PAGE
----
Idea: add grammar questions to lessons
I'm making very slow progress at internalizing times when words vary in combination with specific others, and I can barely describe grammar rules at all (German). Duolingo helps internalize translation, pronunciation, and writing/spelling, but it lacks a mechanism that's as easy for internalizing the grammar rules. It would be helpful if a portion of the challenges were solely for quizzing on grammatical principles. Thanks for considering!
I feel that I am in a similar boat, yet also feel that we should be learning outside of duilingo for our grammatical principles. Maybe if someone could post some good supplementary resources on German to make our learning more holistic.
Thanks for considering
I was lucky enough to learn German originally through an exchange program. ...Grammer was still fantastically confusing! I'm finding that when I mess up a rule too often, checking the rule referenced in the error on Wikipedia is helpful.
For instance, I had forgotten the rules for accusative nouns and their articles. I kept typing "Der Mann hat ein Apfel" only to be told it should be "einen" due to it referring to an accusative noun. Wikipedia had a wonderful description of the German rules for accusative case under the main "accusative case" article.
And seeing that you are only at 7, knowing what little about German as I do, I know that it must only get worse with all the den/dem/der/die/ million and one ways to say 'the' depending on the case.
edit: I do agree that for the program to be the best it can, it would be nice to have grammer principles included.
I agree. I would like some more focus on learning grammar rules that I can then apply. Right now I feel there is a bit too much of brute-force learning by repetition instead of explaining the underlying rules a bit better.
As a small hint (I know cases are still very tough, but you might try it).
You can always use the folllowing questions to determine the case and therefore the correctly used article:
Who? - Wer? - Nominative Whose? - Wessen? - Genitive Whom or What? - Wem oder was? - Dativ Who or what? - Wen oder was? - Akkusativ
A quick google search got me this site: http://vs-material.wegerer.at/deutsch/d_fall.htm Specifically check out Vier Fälle 2 (direct link: http://vs-material.wegerer.at/deutsch/pdf_d/grammatik/faelle/vier_faelle_uebung_.pdf)
In this exercise you are supposed to ask the correct question to which the answer is the underlined noun
I don't think Duolingo would work well with specifically teaching us grammar rules. From what I can see on Duolingo the grammar is internalized along the way akin to how a child's brain will figure out grammar just from hearing it used. Personally I find I learn better using this style than rule tables. For example, instead of teaching the conjugation table for the regular "er" verbs present tense in French, I prefer to learn how to translate the actual verb phrase - I + verb (ex: I speak - Je parle). Then my brain, as I use "je parle" in speaking with others, will intuitively figure out to use the same format for other verbs similar to "parler" (to speak). And I think Duolingo uses this approach in teaching.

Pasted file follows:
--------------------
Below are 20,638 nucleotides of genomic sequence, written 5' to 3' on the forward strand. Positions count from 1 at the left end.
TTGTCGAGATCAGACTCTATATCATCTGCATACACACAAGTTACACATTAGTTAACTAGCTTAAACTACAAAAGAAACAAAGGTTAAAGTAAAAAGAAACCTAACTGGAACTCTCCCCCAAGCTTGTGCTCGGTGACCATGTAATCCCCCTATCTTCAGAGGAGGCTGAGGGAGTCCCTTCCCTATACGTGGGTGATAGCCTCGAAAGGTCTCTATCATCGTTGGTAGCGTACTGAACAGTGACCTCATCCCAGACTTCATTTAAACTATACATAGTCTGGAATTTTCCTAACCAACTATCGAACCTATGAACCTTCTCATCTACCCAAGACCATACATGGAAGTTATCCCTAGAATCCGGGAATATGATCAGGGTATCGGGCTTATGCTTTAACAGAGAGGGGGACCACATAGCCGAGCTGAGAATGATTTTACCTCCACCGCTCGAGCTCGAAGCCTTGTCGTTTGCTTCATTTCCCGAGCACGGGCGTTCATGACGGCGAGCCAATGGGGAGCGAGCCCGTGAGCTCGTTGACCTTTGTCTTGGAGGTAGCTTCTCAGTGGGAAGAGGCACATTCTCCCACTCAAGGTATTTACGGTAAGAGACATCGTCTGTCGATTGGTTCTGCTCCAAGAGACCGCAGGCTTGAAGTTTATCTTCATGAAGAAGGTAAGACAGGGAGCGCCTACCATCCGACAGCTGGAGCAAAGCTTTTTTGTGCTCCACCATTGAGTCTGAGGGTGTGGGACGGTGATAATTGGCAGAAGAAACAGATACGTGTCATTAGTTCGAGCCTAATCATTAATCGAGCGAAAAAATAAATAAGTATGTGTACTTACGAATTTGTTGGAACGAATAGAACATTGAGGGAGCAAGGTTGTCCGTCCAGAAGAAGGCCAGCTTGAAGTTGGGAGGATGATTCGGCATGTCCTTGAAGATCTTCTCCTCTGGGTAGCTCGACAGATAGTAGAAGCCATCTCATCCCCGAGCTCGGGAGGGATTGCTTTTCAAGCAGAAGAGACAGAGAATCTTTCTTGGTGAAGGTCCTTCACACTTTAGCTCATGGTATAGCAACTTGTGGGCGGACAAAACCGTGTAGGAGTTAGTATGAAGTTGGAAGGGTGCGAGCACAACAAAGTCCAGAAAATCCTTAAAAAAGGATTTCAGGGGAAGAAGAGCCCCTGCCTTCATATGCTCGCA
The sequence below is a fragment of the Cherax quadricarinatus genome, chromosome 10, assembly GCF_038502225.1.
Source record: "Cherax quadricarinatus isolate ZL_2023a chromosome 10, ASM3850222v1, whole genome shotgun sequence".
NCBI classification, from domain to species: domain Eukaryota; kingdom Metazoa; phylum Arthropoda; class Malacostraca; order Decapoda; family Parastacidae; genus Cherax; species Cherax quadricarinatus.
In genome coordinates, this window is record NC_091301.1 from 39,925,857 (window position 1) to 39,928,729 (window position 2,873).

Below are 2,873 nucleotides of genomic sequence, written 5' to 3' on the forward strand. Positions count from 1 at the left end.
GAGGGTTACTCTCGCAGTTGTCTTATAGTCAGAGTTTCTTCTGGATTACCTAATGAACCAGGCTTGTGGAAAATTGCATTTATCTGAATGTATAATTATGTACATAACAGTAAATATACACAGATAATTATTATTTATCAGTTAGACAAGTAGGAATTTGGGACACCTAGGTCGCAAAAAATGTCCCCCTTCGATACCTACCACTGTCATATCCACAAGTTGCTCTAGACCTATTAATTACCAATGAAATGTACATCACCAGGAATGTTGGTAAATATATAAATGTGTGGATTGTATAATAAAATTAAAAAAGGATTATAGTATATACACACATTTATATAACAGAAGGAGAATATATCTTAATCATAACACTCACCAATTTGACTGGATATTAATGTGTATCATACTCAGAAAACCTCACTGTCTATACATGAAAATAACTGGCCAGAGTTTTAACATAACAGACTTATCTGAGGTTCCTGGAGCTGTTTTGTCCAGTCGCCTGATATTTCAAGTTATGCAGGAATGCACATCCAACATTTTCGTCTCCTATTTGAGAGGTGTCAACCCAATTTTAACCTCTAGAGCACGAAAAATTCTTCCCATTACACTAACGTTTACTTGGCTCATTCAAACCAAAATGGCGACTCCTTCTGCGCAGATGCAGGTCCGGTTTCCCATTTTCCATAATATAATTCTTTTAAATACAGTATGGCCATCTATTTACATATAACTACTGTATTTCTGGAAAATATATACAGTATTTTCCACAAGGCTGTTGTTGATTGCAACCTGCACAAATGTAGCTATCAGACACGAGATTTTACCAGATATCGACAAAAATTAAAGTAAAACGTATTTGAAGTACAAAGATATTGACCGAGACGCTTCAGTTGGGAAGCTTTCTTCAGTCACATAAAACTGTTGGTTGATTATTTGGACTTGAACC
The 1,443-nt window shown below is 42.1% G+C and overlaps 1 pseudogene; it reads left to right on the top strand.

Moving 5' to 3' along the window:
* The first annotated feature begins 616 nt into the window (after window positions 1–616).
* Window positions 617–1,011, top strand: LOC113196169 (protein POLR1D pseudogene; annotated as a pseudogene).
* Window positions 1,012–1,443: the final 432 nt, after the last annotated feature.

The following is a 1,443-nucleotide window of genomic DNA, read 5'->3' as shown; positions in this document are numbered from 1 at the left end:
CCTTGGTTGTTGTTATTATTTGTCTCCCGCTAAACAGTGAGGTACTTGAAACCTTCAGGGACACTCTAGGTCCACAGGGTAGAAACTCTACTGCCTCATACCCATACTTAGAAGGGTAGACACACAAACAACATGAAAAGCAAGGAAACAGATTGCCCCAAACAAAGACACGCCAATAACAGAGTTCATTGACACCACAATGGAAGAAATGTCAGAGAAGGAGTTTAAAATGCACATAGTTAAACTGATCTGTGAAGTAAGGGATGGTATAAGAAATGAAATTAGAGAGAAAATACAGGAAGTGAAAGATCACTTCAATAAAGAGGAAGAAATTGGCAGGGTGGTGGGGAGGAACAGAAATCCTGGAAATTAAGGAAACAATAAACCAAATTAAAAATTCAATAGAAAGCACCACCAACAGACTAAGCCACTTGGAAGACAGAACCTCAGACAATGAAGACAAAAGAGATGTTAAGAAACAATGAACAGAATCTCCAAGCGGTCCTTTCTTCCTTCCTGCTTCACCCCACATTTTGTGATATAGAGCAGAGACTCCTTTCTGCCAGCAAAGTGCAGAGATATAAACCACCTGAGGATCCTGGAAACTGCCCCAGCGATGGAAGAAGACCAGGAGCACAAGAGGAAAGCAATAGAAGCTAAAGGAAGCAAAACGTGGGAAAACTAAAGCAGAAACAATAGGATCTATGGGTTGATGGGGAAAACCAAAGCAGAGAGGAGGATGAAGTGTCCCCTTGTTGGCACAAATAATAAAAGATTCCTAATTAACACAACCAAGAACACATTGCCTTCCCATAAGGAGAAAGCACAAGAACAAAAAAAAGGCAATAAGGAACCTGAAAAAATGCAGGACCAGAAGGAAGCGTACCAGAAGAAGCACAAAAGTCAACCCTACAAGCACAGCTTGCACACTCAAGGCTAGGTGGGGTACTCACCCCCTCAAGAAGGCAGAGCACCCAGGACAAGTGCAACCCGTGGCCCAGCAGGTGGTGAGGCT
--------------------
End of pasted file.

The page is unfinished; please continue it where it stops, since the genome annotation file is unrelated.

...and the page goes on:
I absolutely agree with the poster ( @Davjdag ) I need tables. Lots of them.
We've asked for this before. I believe that you can integrate technical grammar lessons into Duolingo. Maybe as a different tab, possibly? Something with a flashcard system or a "fill in the blank" where you're given the material before hand to study. If Duolingo wants to mainstream your learning process (so that you're never sitting down and studying) then they can introduce grammar as you go and throw it back at the student as he progresses along (like vocabulary). I can see this working really well with conjugation. I recommend the Duolingo community try to upstart it though. Get a few python programmers, some bilinguists, and get to work creating a promo to show to the Duolingo team. Maybe then they'll integrate it quickly.
I agree, I am used to learning grammar structure by rote memory and tables, but I can certainly appreciate a different type of learning that is more of a saturation. Thanks for the wiki links - I was going to scout around for some tutorials that just emphasize structure, and use it along with Duolingo. By the way, this is a great program, I feel like I can get to a reasonable proficiency with this!
I agree as well. Grammar related issues should be dealt with more attention. I am learning French on my own for several years. I am aware of many grammar rules in French, yet in Duolingo they are not brought up. Despite this, at the moment, I find Duolingo really awesome and I am very happy it is free. I can improve my French in a lovely, interactive way. I hope things will only improve here in time :).